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Ricoeur, Paul

  1. David Pellauer

Published Online: 1 FEB 2013

DOI: 10.1002/9781444367072.wbiee214

The International Encyclopedia of Ethics

How to Cite

Pellauer, D. 2013. Ricoeur, Paul. The International Encyclopedia of Ethics. .

Publication History

  1. Published Online: 1 FEB 2013

Abstract

Paul Ricoeur (1913–2005) was one of the leading French philosophers of the twentieth century. His writings addressed a wide range of questions and issues in philosophy. His work, which began from phenomenology, moved on to hermeneutics, and then, in the last years of his life, dealt more explicitly with ethics both as theory and in relation to moral and political problems of the day. While he always acknowledged an ethical dimension to his work, the fullest statement of that ethics did not appear until quite late in his career. In his Gifford Lectures, published as Oneself as Another, he presents what he calls his “little ethics.” The basis of this ethics is the idea of a good life lived with and for others in just institutions. This is an ethics that necessarily involves three “moments”: a teleological idea of a good life, a deontological moment comprising the normative principles meant to achieve that life, and a practical moment that arises when we have to apply this teleological idea and its normative expression to concrete situations. These may include difficult cases where it will be necessary to bend the rule given the specific circumstances or to negotiate a conflict between possible applicable rules. This latter moment, which Ricoeur speaks of as one that calls for practical wisdom, is in the hardest cases one where the choice is between bad and worse rather than simply between an obvious right and wrong. It is also possible to read this threefold schema backwards in some cases; for example, in the case of a newly discovered disease where a physician must deal with the patient for the first time, but then shares her results with colleagues who go on to develop treatment protocols and learn to refer them back to a broader understanding of the idea of good health.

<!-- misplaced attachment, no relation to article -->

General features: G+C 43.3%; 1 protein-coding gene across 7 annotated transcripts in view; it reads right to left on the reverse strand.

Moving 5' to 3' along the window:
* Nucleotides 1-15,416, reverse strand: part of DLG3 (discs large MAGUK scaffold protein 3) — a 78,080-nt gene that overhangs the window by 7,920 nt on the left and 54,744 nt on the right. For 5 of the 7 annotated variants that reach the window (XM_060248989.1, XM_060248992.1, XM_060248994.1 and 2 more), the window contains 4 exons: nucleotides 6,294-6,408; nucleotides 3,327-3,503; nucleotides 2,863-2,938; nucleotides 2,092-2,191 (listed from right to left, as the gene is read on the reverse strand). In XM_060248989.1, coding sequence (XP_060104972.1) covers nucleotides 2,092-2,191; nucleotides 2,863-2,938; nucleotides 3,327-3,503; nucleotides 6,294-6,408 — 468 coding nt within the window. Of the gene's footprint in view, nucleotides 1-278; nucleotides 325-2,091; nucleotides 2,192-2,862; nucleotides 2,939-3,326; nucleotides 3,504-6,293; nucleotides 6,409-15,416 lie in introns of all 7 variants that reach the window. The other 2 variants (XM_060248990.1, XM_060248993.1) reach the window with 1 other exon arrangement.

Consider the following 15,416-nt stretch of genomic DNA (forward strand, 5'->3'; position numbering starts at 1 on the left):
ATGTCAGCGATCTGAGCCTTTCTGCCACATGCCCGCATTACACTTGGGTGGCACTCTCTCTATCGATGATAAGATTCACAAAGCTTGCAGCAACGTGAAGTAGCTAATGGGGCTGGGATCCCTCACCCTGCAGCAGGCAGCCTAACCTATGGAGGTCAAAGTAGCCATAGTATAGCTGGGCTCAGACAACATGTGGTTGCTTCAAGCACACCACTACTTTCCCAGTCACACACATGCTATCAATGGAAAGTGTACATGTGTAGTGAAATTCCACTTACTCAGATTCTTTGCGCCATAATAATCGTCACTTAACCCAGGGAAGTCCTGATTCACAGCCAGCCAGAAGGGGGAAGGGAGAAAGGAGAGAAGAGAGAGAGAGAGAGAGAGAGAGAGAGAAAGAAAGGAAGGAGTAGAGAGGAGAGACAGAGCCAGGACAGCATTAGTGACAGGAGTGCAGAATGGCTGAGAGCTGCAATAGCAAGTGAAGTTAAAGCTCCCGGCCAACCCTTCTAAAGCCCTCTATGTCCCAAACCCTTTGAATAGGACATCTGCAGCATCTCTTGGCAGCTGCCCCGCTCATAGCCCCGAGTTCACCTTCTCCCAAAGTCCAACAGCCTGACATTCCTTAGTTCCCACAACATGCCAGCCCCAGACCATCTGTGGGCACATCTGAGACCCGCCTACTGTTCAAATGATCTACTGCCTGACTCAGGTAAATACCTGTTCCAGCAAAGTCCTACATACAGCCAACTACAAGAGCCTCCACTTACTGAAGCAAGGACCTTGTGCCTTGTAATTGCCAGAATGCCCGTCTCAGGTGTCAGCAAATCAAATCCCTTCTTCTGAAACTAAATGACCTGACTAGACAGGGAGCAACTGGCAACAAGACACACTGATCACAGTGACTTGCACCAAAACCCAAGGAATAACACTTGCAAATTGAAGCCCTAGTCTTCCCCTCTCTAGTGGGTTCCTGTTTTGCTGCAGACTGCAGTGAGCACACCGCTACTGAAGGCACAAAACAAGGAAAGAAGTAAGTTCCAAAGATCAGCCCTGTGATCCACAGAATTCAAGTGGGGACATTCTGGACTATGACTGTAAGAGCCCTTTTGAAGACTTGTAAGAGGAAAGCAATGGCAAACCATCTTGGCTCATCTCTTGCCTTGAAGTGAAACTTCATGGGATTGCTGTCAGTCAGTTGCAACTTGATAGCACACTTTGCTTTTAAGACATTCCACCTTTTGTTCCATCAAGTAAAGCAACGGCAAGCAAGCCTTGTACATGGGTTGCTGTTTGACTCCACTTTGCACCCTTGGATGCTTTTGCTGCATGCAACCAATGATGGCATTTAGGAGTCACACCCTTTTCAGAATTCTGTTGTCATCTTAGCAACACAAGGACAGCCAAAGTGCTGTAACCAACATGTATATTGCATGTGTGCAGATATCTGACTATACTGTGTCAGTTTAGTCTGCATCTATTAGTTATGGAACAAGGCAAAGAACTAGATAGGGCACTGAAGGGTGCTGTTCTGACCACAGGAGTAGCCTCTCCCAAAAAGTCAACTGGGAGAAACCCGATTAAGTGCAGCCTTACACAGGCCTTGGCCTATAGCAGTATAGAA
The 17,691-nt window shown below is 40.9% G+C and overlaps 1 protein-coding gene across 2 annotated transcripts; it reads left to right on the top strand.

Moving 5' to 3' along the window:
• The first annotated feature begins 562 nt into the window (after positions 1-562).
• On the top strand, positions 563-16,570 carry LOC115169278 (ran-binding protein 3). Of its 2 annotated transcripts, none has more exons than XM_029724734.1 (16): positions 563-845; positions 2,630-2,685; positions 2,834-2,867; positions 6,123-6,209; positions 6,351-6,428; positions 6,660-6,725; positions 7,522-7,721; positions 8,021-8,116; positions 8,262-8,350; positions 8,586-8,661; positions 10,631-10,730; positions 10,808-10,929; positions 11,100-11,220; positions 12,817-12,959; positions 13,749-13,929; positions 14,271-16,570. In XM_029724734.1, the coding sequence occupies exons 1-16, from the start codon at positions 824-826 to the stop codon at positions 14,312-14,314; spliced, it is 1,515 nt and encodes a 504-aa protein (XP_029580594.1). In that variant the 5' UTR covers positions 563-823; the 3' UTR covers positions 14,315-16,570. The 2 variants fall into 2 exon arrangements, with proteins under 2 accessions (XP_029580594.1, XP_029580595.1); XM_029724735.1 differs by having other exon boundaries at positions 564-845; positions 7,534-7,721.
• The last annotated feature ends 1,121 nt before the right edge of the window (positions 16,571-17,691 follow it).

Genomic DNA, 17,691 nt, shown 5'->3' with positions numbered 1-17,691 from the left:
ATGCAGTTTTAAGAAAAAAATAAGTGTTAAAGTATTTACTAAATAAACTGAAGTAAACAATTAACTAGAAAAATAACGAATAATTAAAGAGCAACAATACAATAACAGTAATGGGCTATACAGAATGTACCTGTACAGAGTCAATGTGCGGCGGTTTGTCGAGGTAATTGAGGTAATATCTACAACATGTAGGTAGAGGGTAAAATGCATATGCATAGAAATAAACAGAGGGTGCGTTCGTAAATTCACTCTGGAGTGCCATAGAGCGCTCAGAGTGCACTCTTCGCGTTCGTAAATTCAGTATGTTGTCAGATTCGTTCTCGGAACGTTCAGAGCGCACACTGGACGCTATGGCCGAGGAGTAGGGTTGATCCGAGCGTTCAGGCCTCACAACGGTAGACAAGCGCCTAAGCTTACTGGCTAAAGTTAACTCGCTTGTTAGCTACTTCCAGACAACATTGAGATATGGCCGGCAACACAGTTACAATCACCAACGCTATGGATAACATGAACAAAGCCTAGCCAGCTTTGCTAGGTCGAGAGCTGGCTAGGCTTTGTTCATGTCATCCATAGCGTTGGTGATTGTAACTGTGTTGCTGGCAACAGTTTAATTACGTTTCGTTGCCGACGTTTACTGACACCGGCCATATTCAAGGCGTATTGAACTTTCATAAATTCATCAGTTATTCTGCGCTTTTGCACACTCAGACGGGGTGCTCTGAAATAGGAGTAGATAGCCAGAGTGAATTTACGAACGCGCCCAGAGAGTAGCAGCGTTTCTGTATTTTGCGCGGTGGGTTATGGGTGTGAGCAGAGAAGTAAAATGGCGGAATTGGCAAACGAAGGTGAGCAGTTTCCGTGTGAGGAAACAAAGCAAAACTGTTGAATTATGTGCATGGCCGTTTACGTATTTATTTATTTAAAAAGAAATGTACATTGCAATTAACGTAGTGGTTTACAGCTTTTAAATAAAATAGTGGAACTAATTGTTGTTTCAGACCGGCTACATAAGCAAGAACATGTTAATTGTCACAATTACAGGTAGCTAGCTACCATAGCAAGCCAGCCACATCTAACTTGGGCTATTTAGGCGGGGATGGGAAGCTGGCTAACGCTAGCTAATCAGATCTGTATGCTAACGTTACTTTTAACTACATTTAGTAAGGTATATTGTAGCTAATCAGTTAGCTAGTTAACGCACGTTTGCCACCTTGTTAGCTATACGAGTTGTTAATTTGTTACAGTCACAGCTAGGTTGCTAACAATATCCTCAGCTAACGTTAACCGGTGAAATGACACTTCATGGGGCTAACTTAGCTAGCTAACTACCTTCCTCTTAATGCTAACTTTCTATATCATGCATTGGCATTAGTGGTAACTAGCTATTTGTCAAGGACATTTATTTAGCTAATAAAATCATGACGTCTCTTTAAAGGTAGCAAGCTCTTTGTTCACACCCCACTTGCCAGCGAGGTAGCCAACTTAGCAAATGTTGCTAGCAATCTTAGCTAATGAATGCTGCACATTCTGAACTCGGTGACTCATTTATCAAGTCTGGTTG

Keywords:

  • continental philosophy;
  • ethics;
  • evil;
  • identity;
  • justice;
  • Kant, Immanuel;
  • narrative;
  • philosophy;
  • self;
  • tolerance